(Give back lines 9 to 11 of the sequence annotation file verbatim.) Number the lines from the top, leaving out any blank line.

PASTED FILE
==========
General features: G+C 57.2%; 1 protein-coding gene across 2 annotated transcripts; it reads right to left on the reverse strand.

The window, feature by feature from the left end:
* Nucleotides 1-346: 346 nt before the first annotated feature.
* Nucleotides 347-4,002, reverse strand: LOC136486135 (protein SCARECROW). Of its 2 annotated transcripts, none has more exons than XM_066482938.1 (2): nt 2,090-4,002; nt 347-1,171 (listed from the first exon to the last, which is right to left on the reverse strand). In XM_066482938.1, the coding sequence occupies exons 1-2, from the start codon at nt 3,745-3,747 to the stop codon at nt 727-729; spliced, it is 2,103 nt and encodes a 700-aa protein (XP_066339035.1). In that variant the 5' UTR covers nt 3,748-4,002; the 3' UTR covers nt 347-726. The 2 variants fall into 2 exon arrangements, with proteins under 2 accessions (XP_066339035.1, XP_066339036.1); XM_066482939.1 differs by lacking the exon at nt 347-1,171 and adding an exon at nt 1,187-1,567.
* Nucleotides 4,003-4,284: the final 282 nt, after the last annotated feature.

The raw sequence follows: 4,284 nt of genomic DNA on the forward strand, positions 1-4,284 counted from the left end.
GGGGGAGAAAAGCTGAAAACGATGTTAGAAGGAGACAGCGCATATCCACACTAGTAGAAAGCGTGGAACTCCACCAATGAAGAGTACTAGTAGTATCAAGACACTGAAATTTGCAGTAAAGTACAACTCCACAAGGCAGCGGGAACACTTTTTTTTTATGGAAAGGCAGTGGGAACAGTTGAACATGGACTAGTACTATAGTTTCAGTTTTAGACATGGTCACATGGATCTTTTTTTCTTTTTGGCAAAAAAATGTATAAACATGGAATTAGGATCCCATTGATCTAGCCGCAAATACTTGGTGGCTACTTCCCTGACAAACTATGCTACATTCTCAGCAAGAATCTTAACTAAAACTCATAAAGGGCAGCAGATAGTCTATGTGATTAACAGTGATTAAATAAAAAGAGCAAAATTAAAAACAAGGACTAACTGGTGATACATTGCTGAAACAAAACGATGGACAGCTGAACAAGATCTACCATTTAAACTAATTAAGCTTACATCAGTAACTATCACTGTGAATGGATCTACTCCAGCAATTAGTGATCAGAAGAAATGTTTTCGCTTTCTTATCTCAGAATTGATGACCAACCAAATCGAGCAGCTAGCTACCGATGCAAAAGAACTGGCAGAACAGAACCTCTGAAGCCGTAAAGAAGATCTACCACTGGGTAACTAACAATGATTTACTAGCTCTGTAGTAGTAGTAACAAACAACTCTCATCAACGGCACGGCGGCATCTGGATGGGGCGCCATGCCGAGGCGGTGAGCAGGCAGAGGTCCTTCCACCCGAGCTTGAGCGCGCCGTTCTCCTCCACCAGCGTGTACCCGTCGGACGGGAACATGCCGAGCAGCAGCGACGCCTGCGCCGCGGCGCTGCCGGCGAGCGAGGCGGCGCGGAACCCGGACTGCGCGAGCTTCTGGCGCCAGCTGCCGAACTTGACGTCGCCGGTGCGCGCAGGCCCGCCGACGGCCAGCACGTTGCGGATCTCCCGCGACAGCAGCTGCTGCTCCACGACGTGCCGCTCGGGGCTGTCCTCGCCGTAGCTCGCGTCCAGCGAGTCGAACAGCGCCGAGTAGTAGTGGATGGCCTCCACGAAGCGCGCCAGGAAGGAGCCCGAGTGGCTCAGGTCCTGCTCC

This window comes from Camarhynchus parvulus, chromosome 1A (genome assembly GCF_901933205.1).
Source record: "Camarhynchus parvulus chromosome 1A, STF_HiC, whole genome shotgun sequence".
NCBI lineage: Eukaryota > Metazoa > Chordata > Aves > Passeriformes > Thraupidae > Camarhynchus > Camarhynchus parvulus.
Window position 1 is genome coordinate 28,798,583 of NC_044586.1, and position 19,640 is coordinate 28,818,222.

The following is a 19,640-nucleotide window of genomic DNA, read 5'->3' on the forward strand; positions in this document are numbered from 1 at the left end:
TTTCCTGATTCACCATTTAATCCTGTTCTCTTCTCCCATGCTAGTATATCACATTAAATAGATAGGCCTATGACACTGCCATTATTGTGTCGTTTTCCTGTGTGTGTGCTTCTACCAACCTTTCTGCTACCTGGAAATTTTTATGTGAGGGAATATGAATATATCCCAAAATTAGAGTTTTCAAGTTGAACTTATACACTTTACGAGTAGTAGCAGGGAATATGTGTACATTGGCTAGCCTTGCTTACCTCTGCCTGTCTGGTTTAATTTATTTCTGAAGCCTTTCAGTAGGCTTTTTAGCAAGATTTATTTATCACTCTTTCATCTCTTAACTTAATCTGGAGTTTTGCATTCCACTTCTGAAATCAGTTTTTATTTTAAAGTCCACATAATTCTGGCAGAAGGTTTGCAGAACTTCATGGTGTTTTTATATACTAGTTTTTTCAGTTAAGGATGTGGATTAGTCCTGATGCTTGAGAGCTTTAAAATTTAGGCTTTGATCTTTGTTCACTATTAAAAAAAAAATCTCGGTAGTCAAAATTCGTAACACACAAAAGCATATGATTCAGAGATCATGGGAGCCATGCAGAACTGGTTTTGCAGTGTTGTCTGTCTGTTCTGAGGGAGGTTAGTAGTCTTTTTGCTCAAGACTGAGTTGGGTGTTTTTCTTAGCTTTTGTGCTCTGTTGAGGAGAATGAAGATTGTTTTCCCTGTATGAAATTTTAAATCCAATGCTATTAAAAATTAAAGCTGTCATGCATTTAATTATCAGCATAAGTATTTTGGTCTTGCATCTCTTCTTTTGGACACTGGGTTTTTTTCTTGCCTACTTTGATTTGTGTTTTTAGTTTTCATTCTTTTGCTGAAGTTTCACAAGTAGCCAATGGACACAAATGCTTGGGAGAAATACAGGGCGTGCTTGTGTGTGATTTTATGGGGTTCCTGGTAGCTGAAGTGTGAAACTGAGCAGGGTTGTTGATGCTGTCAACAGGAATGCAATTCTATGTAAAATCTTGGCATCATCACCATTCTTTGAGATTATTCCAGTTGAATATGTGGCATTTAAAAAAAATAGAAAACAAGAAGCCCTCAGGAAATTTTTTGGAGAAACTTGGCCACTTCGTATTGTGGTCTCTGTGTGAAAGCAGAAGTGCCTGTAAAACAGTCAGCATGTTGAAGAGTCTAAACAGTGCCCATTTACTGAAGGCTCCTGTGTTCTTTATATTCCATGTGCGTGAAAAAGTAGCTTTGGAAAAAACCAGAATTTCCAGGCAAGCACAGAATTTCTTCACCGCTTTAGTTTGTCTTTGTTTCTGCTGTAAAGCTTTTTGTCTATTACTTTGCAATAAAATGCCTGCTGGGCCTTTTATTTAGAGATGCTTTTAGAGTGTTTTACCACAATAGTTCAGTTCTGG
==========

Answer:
Source record: "Camarhynchus parvulus chromosome 1A, STF_HiC, whole genome shotgun sequence".
NCBI lineage: Eukaryota > Metazoa > Chordata > Aves > Passeriformes > Thraupidae > Camarhynchus > Camarhynchus parvulus.
Window position 1 is genome coordinate 28,798,583 of NC_044586.1, and position 19,640 is coordinate 28,818,222.